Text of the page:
Editor’s Note: Former Wall Street Daily Managing Editor Samantha Solomon is taking a year-long sabbatical to work at a meditation retreat center in the Green Mountains of Vermont.
We’ve invited Sam to share her thoughts and experiences as she adjusts to a significant lifestyle change, with an emphasis on budget priorities, long-term financial planning even with reduced income, and balancing the “spiritual” and the “practical.”
Welcome to Young & Prudent, Sam’s weekly look at the 21st century economy from a millennial’s perspective.
We hope you enjoy it. And please share it with your children, grandchildren, and any twenty- or thirty-somethings you know.
It’s the first day of 2016! The air is full of fresh possibilities. Or is that stale champagne? Either way, most millennials are vowing to be healthier, accomplish a personal goal, or finally get that dream job.
But on top of any typical resolution, I think everyone should also have a financial goal for the year. My New Year’s resolution: establish solid financial priorities geared toward increasing my savings.
But before we get to that, let’s take a step back and get some perspective on what kind of economic environment we’ll be living in this year.
The Wide View
Overall, reports and analysts agree that the global economy will grow in 2016, albeit not by much.
The International Monetary Fund’s World Economic Outlook predicts a 3.6% expansion of global gross domestic product (GDP) on an inflation-adjusted basis. That’s only slightly higher than 2015’s prediction of 3.1%. Europe is likely to do the best, followed by Asia.
In terms of the United States, Bill Conerly’s recent outlook article for Forbes gives a useful sector-by-sector summary.
Milliennials will be most interested to know that consumer spending won’t lead the economy but should follow any rises or drops. Employment numbers will grow at the same pace as the past three years. And interest rates will rise.
Readers will also be happy to know that subdued inflations rate should give everyone a boost. Wages are expected to rise, but prices will stay the same.
As a staff member at a Buddhist meditation retreat center, I spent the ball drop practicing tonglen – the meditation technique of taking in the bad and sending out the good.
For my personal economic outlook this year, I need to carefully consider how much I’ll be taking out of my pot for expenses, and how much I’ll be giving to my savings.
My resolution is to have a solid amount of cash set aside (on top of my general savings) by the time I leave the retreat center in a year. I want to avoid being desperate for a new income stream as soon as I move back to the city.
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Doing this will give me the space to relax and carefully consider my next step rather than rushing into the first job I’m offered.
But saving my money hasn’t always been easy.
That’s why I’ll be practicing a year of strict prioritizing.
I’ve only been living at the retreat center for two months, but in that time the way I spend my money has changed drastically.
I’ve always struggled with saving money. But I’ve managed to find a savings system that’s worked for me over the past five years – direct deposit into a secondary bank.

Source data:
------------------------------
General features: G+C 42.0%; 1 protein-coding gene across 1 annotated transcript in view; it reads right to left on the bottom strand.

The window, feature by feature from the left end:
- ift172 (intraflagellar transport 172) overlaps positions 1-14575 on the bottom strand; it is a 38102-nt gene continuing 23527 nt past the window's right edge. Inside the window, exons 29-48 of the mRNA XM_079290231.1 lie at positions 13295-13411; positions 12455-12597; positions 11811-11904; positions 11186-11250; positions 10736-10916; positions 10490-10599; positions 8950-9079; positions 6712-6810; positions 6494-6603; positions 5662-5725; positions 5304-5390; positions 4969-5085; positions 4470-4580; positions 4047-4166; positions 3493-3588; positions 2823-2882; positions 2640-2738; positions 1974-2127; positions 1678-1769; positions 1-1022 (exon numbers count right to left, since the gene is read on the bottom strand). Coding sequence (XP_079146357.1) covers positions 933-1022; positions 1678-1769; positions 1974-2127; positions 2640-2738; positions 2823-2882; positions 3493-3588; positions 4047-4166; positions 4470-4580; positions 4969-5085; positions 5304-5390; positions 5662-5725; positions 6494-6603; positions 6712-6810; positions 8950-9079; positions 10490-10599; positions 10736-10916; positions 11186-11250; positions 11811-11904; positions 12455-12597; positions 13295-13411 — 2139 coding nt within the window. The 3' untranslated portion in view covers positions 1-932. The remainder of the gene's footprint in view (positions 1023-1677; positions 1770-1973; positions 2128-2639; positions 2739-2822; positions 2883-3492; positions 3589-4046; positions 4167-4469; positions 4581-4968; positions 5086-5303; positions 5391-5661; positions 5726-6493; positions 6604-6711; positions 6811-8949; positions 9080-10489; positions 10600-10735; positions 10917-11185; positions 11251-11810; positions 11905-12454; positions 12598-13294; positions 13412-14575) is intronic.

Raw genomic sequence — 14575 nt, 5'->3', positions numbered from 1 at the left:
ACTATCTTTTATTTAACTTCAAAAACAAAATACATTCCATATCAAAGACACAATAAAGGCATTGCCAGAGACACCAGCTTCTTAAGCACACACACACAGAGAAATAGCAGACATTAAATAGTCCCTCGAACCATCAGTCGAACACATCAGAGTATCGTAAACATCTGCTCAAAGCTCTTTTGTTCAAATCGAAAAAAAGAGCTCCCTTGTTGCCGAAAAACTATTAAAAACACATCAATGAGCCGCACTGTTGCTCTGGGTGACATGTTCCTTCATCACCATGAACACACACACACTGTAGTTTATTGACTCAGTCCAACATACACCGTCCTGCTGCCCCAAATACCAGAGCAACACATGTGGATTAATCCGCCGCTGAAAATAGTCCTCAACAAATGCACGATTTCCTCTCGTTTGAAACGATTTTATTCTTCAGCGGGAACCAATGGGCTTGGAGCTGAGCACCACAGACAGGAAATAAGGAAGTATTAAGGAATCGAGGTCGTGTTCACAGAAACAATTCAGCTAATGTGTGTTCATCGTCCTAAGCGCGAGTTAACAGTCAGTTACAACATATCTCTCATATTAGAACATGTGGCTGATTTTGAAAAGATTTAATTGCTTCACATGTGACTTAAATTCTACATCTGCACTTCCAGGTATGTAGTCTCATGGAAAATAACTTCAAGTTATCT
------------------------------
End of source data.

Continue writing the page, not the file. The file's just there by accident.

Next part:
Still, I’ve only built up a small emergency savings fund. The rest of my paychecks went to bills, dinners, too many drinks, new boots, Uber rides, and vacations. You know, typical late-20s expenses.
I always wished I had more padding in my main account. But I never seemed to be able to cull my spending enough.
Working at the retreat center, though, has been a forced lesson in extreme frugality. Three important things happened when I moved here:
- My income shrank to a small monthly stipend and part-time freelance jobs.
- My food and living facilities are provided by the retreat center at no cost.
- I’m surrounded by people in the same financial situation.
Because of these changes, I now watch my spending like a hawk.
I’ve found that when I have very little money coming in, it’s easy to carefully consider each dollar. But the third point has been the most influential.
Culture Makes a Big Difference
You see, the culture I’m in now is extremely budget-conscious and not consumer oriented. It’s not that I was hanging out with big spenders in Baltimore. But just being in a buzzing city creates pressure to spend and a culture of consumerism.
No one at the retreat center is walking around in the latest fashions when the clothes they have will do. Social activities outside the center are always either free or cheep and sparse. And dinners out are reserved for special occasions.
It’s this culture that has made it easy to change my perspective.
Every time I go to buy something I ask myself if the item is an absolute necessity. Sometimes it is. I had to spend a few hundred on snow tires, which I’m told are a must if you want to stay mobile during the Vermont winter.
Other times, though, the lack of societal pressure to have the latest and greatest means I let things slide that never used to.
For instance, I wanted some more stylish gloves for the long winter. But I decided I could live with my bulky ski mittens. Some of my socks are getting worn in the heels, but I decided to just start doubling up to make them last longer.
There’s no denying that all the meditation, with its emphasis on relaxing into the present moment, helps to create this culture of contentment and cull my hungry desire to buy new things.
I’m certain I won’t want to maintain this level of frugality after I leave the retreat center. There’s nothing wrong with spending the money you make. But working toward my resolution will be an important experience that will influence my spending for years – a skill that will ultimately result in more money.
Now, all I have to do is stick with it.